Fisheries cast wide net for pink snapper breaches

Midwest Times
The 20-metre patrol vessel Houtman.
Camera IconThe 20-metre patrol vessel Houtman. Credit: Southerly Designs

Fisheries officers have been inspecting commercial and recreational fishing boats as far as 70 nautical miles off the Gascoyne coast using the Department of Primary Industries and Regional Development Patrol Vessel Houtman.

The week-long operation from July 29 to August 6, deployed the 20-metre PV Houtman and smaller craft using it as a base.

A DPIRD spokesman said Operation Applehaven showed the majority of fishers were doing the right thing and sticking to the rules.

“Some offences were detected that are still being investigated,” he said.

“One offence, detected 60 nautical miles offshore from Carnarvon, identified the possession of small numbers of undersize pink snapper and is being followed up by compliance officers.

“With last year’s reduction in commercial quotas and the introduction of a seasonal closure, it was timely to check adherence to the new pink snapper rules now in place in the region.”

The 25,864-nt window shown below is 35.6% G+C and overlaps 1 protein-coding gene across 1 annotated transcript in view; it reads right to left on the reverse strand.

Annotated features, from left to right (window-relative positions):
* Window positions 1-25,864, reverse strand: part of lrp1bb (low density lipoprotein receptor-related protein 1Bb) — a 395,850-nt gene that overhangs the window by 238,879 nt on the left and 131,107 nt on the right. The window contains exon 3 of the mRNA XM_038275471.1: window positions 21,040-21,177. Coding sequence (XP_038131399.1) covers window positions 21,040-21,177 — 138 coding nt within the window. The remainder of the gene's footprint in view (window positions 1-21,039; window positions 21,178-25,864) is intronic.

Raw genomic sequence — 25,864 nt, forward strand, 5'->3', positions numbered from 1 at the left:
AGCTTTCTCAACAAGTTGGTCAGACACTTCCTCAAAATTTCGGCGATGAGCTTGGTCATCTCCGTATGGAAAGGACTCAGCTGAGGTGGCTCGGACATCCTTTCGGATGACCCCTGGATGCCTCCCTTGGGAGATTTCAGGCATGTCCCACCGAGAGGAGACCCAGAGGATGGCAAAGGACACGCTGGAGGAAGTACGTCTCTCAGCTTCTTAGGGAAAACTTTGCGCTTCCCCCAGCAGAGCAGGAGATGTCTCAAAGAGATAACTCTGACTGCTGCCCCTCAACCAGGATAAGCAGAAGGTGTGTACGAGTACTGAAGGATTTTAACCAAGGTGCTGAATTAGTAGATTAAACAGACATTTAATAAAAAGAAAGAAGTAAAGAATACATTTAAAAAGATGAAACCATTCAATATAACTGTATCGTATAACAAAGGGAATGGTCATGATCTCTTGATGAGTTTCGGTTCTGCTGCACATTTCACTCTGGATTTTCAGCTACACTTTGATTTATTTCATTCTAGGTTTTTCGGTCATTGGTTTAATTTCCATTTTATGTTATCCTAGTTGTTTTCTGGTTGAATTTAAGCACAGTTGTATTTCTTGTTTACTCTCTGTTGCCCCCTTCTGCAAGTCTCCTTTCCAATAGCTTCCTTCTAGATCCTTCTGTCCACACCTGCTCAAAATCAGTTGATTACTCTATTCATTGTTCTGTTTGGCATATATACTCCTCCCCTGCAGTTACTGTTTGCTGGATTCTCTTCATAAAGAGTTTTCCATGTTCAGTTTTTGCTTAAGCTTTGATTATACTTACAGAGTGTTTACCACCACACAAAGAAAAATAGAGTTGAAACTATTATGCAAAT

DPIRD regional manager Mick Kelly said Fisheries officers would use various monitoring strategies to oversee the three-month season closure each year over June, July and August.

“Fishers must not have any pink snapper on-board their vessels while they are fishing in that zone throughout the time the seasonal closure is in place,” he said.

“The purpose of the new Gascoyne fishing rules is to assist recovery of oceanic pink snapper and the annual closure zone covers about four per cent of the waters traditionally fished in the Gascoyne.

“It’s a spawning area for pink snapper during their peak winter spawning season and sustainability of the species depends on how successful regeneration is to support the pinkies.”

Mr Kelly said special patrols, like Operation Applehaven, would continue to be part of the compliance strategy.

Anyone who suspects illegal fishing in the zone is urged to call FishWatch, 1800 815 507.

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